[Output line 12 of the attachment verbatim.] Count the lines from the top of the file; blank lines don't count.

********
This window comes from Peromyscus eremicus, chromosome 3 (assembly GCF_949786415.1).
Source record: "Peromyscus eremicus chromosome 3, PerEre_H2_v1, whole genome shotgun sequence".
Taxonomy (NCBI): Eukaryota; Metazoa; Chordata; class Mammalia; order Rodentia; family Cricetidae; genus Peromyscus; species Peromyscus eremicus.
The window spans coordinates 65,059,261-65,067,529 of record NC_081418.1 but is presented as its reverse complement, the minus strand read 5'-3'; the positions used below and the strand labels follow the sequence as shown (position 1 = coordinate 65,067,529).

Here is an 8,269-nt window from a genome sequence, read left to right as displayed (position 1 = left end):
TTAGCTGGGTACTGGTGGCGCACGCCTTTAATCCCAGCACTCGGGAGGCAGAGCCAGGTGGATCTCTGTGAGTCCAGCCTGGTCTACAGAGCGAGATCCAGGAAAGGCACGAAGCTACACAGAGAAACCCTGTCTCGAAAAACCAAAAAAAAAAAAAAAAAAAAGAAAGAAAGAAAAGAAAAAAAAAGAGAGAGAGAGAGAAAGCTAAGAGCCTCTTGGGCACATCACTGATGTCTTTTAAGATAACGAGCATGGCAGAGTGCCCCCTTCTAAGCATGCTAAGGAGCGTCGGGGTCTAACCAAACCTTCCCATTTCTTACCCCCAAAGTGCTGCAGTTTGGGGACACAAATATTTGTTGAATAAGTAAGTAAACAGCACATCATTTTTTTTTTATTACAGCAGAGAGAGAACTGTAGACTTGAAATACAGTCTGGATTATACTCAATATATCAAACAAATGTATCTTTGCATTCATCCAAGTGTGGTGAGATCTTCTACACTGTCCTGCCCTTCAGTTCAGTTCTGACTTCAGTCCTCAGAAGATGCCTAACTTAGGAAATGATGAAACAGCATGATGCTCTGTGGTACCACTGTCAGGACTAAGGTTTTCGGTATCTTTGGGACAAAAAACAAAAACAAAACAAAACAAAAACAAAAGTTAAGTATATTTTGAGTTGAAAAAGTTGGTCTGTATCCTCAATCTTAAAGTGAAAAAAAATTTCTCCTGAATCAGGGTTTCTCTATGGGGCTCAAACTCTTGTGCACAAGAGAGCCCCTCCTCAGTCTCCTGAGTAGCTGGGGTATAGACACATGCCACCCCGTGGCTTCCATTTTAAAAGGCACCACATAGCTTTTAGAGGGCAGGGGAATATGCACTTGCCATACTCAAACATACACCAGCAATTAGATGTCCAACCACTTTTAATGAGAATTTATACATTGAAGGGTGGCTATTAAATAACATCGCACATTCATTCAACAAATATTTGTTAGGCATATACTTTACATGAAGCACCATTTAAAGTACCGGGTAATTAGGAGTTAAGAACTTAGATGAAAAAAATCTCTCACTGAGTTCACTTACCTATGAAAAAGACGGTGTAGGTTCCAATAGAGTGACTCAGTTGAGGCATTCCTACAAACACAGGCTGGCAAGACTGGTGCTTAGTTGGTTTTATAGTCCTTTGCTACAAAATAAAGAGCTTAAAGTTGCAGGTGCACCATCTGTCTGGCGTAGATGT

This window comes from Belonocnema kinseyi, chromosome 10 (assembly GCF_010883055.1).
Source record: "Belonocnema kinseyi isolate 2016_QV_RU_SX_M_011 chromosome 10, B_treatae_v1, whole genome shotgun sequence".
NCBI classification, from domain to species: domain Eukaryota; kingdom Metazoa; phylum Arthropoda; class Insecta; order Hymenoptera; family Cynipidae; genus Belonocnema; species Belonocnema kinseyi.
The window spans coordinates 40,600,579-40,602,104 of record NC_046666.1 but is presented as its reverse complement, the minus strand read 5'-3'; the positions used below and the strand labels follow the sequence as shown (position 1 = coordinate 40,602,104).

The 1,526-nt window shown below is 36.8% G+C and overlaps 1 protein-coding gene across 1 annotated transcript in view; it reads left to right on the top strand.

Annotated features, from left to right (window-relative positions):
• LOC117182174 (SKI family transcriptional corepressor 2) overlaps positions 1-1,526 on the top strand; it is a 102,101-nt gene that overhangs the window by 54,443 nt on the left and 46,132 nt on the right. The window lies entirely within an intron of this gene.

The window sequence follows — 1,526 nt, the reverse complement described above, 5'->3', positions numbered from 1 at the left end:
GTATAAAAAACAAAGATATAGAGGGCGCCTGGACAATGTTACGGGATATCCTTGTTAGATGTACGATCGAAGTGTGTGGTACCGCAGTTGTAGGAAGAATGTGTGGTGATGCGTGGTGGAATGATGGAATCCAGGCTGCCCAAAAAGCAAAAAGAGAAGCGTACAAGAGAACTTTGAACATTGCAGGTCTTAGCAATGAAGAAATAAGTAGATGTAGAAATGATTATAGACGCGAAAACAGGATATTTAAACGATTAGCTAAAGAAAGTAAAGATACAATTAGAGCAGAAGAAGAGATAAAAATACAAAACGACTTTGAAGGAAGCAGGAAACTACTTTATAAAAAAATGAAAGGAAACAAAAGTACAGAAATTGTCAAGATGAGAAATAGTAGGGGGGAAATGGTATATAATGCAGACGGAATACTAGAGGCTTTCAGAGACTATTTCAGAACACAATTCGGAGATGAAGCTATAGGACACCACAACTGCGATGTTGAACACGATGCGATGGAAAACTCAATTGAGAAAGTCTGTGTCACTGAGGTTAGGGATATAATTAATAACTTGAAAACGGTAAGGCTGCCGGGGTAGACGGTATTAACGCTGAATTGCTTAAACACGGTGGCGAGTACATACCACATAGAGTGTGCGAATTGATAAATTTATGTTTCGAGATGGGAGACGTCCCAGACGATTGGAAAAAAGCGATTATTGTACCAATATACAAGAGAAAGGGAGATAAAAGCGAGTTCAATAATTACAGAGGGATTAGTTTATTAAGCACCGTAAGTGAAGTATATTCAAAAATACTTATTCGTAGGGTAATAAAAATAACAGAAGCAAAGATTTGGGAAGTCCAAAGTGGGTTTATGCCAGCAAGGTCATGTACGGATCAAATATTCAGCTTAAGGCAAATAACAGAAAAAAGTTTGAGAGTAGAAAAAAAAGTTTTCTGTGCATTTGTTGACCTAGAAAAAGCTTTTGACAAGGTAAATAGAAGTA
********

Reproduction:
Annotated features, from left to right (window-relative positions):